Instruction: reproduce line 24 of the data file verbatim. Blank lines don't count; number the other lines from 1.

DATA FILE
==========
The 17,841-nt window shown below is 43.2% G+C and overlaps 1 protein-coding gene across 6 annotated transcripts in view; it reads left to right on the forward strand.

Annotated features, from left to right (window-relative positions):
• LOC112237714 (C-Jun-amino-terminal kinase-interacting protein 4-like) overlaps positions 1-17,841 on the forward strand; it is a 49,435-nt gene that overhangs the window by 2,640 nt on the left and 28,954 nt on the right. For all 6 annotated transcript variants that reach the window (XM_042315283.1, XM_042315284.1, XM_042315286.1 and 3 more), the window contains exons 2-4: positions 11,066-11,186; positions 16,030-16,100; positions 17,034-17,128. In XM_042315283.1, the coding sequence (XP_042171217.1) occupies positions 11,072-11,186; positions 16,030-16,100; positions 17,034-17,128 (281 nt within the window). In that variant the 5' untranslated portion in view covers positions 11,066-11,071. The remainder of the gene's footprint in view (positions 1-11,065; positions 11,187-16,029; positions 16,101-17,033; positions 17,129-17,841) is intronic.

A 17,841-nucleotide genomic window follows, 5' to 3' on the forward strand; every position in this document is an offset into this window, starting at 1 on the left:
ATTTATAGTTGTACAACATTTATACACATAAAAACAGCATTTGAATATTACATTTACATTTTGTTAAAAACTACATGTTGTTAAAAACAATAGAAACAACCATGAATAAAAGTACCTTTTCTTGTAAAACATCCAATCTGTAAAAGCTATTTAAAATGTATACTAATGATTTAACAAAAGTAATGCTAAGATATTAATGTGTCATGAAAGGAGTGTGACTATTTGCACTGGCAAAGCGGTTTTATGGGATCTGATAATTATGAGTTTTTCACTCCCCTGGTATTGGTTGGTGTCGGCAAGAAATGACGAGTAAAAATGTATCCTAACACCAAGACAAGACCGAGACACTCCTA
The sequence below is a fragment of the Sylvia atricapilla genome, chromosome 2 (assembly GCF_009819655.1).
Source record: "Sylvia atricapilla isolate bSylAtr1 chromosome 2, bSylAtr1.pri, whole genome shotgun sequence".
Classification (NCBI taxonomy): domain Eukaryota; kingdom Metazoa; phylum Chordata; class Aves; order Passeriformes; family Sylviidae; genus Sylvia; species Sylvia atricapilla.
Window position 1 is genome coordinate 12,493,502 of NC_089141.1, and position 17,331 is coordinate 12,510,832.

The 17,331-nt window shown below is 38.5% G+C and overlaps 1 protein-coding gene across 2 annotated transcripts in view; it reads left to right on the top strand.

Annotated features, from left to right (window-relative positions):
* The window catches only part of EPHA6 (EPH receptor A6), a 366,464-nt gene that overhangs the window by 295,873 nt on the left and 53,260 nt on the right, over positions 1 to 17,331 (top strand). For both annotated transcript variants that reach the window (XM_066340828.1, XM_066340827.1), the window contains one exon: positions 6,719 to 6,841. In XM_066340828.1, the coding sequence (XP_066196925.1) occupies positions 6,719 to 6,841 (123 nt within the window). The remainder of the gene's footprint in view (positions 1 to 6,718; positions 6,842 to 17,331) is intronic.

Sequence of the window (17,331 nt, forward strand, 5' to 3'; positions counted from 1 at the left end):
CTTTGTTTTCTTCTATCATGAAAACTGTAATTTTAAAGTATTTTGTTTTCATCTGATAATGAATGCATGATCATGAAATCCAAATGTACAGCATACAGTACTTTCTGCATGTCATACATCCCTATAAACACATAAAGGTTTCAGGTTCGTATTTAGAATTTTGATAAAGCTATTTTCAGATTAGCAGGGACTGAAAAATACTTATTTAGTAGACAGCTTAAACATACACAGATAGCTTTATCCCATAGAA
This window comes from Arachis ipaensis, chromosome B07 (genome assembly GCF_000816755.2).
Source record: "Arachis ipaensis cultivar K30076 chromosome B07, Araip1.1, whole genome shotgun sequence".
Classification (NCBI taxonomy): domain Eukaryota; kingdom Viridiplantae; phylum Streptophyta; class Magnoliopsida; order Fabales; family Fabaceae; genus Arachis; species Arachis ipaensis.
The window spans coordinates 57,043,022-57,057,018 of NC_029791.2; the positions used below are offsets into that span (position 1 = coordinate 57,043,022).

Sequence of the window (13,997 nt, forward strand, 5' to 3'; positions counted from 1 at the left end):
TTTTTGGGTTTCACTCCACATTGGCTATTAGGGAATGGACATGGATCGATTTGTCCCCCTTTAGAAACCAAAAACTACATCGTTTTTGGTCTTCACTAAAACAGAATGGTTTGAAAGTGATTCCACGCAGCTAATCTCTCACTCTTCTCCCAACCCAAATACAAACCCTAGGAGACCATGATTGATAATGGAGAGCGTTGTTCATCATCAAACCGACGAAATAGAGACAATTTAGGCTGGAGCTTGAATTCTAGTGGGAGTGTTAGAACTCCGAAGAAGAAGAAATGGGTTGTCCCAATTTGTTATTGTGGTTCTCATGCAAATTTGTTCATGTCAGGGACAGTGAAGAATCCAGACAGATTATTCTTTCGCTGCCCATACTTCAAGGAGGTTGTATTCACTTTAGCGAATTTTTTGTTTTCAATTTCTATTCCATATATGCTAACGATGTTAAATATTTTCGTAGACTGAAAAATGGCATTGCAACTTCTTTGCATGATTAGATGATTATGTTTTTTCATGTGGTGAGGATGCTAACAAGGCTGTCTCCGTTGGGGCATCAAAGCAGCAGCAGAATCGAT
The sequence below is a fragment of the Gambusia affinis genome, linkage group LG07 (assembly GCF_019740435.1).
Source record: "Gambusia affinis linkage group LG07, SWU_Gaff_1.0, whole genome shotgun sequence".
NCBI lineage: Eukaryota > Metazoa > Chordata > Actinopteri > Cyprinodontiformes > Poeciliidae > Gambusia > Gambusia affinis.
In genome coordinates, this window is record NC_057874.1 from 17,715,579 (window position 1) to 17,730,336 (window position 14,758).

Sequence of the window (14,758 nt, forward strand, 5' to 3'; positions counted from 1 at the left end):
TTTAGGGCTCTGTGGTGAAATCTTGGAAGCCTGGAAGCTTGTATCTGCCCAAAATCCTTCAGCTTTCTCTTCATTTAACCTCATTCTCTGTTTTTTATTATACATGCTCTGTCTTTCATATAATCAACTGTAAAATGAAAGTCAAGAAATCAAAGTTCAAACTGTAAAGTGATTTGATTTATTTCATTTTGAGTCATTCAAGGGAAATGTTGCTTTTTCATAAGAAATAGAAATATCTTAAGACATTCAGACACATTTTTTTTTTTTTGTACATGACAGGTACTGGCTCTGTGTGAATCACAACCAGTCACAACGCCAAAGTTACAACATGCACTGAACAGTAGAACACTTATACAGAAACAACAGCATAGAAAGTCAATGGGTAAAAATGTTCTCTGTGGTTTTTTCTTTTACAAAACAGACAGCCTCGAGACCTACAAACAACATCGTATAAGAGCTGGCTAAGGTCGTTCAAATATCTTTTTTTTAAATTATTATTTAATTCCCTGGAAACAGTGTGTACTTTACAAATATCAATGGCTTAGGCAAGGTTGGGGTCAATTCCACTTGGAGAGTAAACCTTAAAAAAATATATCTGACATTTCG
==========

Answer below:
In genome coordinates, this window is record NC_057874.1 from 17,715,579 (window position 1) to 17,730,336 (window position 14,758).